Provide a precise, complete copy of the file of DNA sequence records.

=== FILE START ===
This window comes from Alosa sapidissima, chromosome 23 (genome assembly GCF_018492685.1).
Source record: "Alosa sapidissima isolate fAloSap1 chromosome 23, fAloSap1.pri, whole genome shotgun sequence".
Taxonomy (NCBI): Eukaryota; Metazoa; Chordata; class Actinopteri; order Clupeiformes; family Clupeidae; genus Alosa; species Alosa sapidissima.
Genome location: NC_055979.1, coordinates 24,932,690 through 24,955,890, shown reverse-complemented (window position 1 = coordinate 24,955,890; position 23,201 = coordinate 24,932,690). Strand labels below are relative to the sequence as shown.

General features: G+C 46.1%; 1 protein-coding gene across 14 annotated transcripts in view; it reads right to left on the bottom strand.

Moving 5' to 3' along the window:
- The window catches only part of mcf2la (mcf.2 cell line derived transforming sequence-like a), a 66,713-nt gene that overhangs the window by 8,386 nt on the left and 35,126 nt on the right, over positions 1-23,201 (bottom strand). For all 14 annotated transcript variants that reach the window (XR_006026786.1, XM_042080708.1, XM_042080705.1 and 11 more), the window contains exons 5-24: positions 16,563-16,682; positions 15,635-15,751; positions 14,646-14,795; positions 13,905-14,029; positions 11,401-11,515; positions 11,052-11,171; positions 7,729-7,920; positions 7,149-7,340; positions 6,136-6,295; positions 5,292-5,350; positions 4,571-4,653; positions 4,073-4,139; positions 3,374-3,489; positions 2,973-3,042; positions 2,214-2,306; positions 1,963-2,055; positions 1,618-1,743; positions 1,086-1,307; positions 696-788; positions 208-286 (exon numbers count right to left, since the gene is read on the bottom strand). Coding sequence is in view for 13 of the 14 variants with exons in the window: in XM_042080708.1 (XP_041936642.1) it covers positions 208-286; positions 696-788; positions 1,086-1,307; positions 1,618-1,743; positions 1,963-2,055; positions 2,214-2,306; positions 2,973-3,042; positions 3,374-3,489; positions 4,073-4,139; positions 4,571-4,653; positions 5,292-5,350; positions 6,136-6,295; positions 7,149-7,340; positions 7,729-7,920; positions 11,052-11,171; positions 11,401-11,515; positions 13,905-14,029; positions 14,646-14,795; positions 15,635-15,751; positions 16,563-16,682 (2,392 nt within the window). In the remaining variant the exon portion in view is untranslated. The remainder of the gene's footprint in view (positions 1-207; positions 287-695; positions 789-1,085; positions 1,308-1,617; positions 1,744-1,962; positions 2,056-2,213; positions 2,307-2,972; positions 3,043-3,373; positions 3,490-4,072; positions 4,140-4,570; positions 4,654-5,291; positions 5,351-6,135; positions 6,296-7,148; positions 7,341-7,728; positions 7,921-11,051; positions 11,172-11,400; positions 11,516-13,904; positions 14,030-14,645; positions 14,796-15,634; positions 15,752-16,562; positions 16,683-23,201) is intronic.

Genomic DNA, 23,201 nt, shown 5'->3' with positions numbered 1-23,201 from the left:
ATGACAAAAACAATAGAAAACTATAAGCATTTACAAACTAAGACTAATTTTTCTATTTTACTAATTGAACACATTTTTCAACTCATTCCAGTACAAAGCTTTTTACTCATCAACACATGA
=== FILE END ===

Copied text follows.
This window comes from Alosa sapidissima, chromosome 23 (genome assembly GCF_018492685.1).
Source record: "Alosa sapidissima isolate fAloSap1 chromosome 23, fAloSap1.pri, whole genome shotgun sequence".
Taxonomy (NCBI): Eukaryota; Metazoa; Chordata; class Actinopteri; order Clupeiformes; family Clupeidae; genus Alosa; species Alosa sapidissima.
Genome location: NC_055979.1, coordinates 24,932,690 through 24,955,890, shown reverse-complemented (window position 1 = coordinate 24,955,890; position 23,201 = coordinate 24,932,690). Strand labels below are relative to the sequence as shown.

General features: G+C 46.1%; 1 protein-coding gene across 14 annotated transcripts in view; it reads right to left on the bottom strand.

Moving 5' to 3' along the window:
- The window catches only part of mcf2la (mcf.2 cell line derived transforming sequence-like a), a 66,713-nt gene that overhangs the window by 8,386 nt on the left and 35,126 nt on the right, over positions 1-23,201 (bottom strand). For all 14 annotated transcript variants that reach the window (XR_006026786.1, XM_042080708.1, XM_042080705.1 and 11 more), the window contains exons 5-24: positions 16,563-16,682; positions 15,635-15,751; positions 14,646-14,795; positions 13,905-14,029; positions 11,401-11,515; positions 11,052-11,171; positions 7,729-7,920; positions 7,149-7,340; positions 6,136-6,295; positions 5,292-5,350; positions 4,571-4,653; positions 4,073-4,139; positions 3,374-3,489; positions 2,973-3,042; positions 2,214-2,306; positions 1,963-2,055; positions 1,618-1,743; positions 1,086-1,307; positions 696-788; positions 208-286 (exon numbers count right to left, since the gene is read on the bottom strand). Coding sequence is in view for 13 of the 14 variants with exons in the window: in XM_042080708.1 (XP_041936642.1) it covers positions 208-286; positions 696-788; positions 1,086-1,307; positions 1,618-1,743; positions 1,963-2,055; positions 2,214-2,306; positions 2,973-3,042; positions 3,374-3,489; positions 4,073-4,139; positions 4,571-4,653; positions 5,292-5,350; positions 6,136-6,295; positions 7,149-7,340; positions 7,729-7,920; positions 11,052-11,171; positions 11,401-11,515; positions 13,905-14,029; positions 14,646-14,795; positions 15,635-15,751; positions 16,563-16,682 (2,392 nt within the window). In the remaining variant the exon portion in view is untranslated. The remainder of the gene's footprint in view (positions 1-207; positions 287-695; positions 789-1,085; positions 1,308-1,617; positions 1,744-1,962; positions 2,056-2,213; positions 2,307-2,972; positions 3,043-3,373; positions 3,490-4,072; positions 4,140-4,570; positions 4,654-5,291; positions 5,351-6,135; positions 6,296-7,148; positions 7,341-7,728; positions 7,921-11,051; positions 11,172-11,400; positions 11,516-13,904; positions 14,030-14,645; positions 14,796-15,634; positions 15,752-16,562; positions 16,683-23,201) is intronic.

Genomic DNA, 23,201 nt, shown 5'->3' with positions numbered 1-23,201 from the left:
ATGACAAAAACAATAGAAAACTATAAGCATTTACAAACTAAGACTAATTTTTCTATTTTACTAATTGAACACATTTTTCAACTCATTCCAGTACAAAGCTTTTTACTCATCAACACATGA